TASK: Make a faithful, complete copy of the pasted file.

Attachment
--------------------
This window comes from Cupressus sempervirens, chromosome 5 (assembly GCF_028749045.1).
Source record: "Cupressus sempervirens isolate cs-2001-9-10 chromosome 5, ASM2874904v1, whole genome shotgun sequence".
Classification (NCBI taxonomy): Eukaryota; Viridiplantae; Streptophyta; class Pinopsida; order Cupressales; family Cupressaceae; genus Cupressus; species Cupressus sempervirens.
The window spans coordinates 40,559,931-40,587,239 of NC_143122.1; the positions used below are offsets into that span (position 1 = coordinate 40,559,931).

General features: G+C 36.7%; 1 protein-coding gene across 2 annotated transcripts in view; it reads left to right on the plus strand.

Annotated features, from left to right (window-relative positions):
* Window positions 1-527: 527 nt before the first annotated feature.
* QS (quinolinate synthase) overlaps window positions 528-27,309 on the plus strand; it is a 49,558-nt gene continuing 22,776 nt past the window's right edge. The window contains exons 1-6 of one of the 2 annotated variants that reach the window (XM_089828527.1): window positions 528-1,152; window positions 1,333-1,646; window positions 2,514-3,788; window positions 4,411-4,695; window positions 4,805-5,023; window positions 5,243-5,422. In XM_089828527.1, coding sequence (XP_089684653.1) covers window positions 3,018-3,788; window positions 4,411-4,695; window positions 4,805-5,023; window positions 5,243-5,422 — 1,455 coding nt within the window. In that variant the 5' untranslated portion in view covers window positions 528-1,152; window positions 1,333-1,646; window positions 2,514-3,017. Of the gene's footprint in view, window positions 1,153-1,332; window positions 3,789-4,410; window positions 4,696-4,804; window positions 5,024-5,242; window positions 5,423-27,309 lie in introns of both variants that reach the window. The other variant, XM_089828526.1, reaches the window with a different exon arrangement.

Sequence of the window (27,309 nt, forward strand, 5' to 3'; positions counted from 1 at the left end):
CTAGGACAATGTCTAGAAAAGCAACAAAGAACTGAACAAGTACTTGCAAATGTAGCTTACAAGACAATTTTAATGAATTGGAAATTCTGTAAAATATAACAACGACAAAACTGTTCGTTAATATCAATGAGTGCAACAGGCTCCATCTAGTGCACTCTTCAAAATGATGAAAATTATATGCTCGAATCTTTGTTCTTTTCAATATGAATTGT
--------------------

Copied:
This window comes from Cupressus sempervirens, chromosome 5 (assembly GCF_028749045.1).
Source record: "Cupressus sempervirens isolate cs-2001-9-10 chromosome 5, ASM2874904v1, whole genome shotgun sequence".
Classification (NCBI taxonomy): Eukaryota; Viridiplantae; Streptophyta; class Pinopsida; order Cupressales; family Cupressaceae; genus Cupressus; species Cupressus sempervirens.
The window spans coordinates 40,559,931-40,587,239 of NC_143122.1; the positions used below are offsets into that span (position 1 = coordinate 40,559,931).

General features: G+C 36.7%; 1 protein-coding gene across 2 annotated transcripts in view; it reads left to right on the plus strand.

Annotated features, from left to right (window-relative positions):
* Window positions 1-527: 527 nt before the first annotated feature.
* QS (quinolinate synthase) overlaps window positions 528-27,309 on the plus strand; it is a 49,558-nt gene continuing 22,776 nt past the window's right edge. The window contains exons 1-6 of one of the 2 annotated variants that reach the window (XM_089828527.1): window positions 528-1,152; window positions 1,333-1,646; window positions 2,514-3,788; window positions 4,411-4,695; window positions 4,805-5,023; window positions 5,243-5,422. In XM_089828527.1, coding sequence (XP_089684653.1) covers window positions 3,018-3,788; window positions 4,411-4,695; window positions 4,805-5,023; window positions 5,243-5,422 — 1,455 coding nt within the window. In that variant the 5' untranslated portion in view covers window positions 528-1,152; window positions 1,333-1,646; window positions 2,514-3,017. Of the gene's footprint in view, window positions 1,153-1,332; window positions 3,789-4,410; window positions 4,696-4,804; window positions 5,024-5,242; window positions 5,423-27,309 lie in introns of both variants that reach the window. The other variant, XM_089828526.1, reaches the window with a different exon arrangement.

Sequence of the window (27,309 nt, forward strand, 5' to 3'; positions counted from 1 at the left end):
CTAGGACAATGTCTAGAAAAGCAACAAAGAACTGAACAAGTACTTGCAAATGTAGCTTACAAGACAATTTTAATGAATTGGAAATTCTGTAAAATATAACAACGACAAAACTGTTCGTTAATATCAATGAGTGCAACAGGCTCCATCTAGTGCACTCTTCAAAATGATGAAAATTATATGCTCGAATCTTTGTTCTTTTCAATATGAATTGT